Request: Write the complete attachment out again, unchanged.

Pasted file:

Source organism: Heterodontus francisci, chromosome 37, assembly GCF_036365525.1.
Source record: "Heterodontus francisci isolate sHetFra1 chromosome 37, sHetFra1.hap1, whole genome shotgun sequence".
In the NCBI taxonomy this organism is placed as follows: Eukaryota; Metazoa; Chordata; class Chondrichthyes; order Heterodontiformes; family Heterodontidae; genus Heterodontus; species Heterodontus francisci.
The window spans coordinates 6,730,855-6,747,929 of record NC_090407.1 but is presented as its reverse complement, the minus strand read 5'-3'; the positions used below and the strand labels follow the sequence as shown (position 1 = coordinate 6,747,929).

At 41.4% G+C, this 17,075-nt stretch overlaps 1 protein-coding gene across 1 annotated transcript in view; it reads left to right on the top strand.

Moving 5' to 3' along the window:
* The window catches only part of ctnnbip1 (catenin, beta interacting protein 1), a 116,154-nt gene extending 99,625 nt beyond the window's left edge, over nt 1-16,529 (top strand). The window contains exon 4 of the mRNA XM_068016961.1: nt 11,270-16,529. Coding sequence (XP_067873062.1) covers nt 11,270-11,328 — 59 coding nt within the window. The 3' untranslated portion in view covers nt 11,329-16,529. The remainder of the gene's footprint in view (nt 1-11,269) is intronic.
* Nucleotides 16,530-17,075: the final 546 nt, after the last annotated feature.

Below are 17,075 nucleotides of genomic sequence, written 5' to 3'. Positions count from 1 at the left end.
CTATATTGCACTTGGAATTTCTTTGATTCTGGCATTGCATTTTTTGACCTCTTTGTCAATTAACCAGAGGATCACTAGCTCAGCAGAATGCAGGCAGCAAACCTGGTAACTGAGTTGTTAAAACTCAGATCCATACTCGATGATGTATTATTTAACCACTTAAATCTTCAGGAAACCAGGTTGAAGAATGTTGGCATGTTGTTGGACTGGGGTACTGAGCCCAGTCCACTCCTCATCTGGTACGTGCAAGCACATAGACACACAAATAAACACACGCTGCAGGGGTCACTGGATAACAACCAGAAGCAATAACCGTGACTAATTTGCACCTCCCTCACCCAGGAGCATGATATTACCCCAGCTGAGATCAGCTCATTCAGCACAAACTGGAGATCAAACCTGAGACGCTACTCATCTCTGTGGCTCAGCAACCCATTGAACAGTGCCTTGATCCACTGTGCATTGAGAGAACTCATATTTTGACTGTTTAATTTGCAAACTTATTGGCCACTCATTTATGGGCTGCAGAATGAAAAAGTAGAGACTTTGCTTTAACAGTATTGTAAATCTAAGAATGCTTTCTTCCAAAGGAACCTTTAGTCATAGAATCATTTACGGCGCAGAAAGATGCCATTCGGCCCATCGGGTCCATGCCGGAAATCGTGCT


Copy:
Source organism: Heterodontus francisci, chromosome 37, assembly GCF_036365525.1.
Source record: "Heterodontus francisci isolate sHetFra1 chromosome 37, sHetFra1.hap1, whole genome shotgun sequence".
In the NCBI taxonomy this organism is placed as follows: Eukaryota; Metazoa; Chordata; class Chondrichthyes; order Heterodontiformes; family Heterodontidae; genus Heterodontus; species Heterodontus francisci.
The window spans coordinates 6,730,855-6,747,929 of record NC_090407.1 but is presented as its reverse complement, the minus strand read 5'-3'; the positions used below and the strand labels follow the sequence as shown (position 1 = coordinate 6,747,929).

At 41.4% G+C, this 17,075-nt stretch overlaps 1 protein-coding gene across 1 annotated transcript in view; it reads left to right on the top strand.

Moving 5' to 3' along the window:
* The window catches only part of ctnnbip1 (catenin, beta interacting protein 1), a 116,154-nt gene extending 99,625 nt beyond the window's left edge, over nt 1-16,529 (top strand). The window contains exon 4 of the mRNA XM_068016961.1: nt 11,270-16,529. Coding sequence (XP_067873062.1) covers nt 11,270-11,328 — 59 coding nt within the window. The 3' untranslated portion in view covers nt 11,329-16,529. The remainder of the gene's footprint in view (nt 1-11,269) is intronic.
* Nucleotides 16,530-17,075: the final 546 nt, after the last annotated feature.

Below are 17,075 nucleotides of genomic sequence, written 5' to 3'. Positions count from 1 at the left end.
CTATATTGCACTTGGAATTTCTTTGATTCTGGCATTGCATTTTTTGACCTCTTTGTCAATTAACCAGAGGATCACTAGCTCAGCAGAATGCAGGCAGCAAACCTGGTAACTGAGTTGTTAAAACTCAGATCCATACTCGATGATGTATTATTTAACCACTTAAATCTTCAGGAAACCAGGTTGAAGAATGTTGGCATGTTGTTGGACTGGGGTACTGAGCCCAGTCCACTCCTCATCTGGTACGTGCAAGCACATAGACACACAAATAAACACACGCTGCAGGGGTCACTGGATAACAACCAGAAGCAATAACCGTGACTAATTTGCACCTCCCTCACCCAGGAGCATGATATTACCCCAGCTGAGATCAGCTCATTCAGCACAAACTGGAGATCAAACCTGAGACGCTACTCATCTCTGTGGCTCAGCAACCCATTGAACAGTGCCTTGATCCACTGTGCATTGAGAGAACTCATATTTTGACTGTTTAATTTGCAAACTTATTGGCCACTCATTTATGGGCTGCAGAATGAAAAAGTAGAGACTTTGCTTTAACAGTATTGTAAATCTAAGAATGCTTTCTTCCAAAGGAACCTTTAGTCATAGAATCATTTACGGCGCAGAAAGATGCCATTCGGCCCATCGGGTCCATGCCGGAAATCGTGCT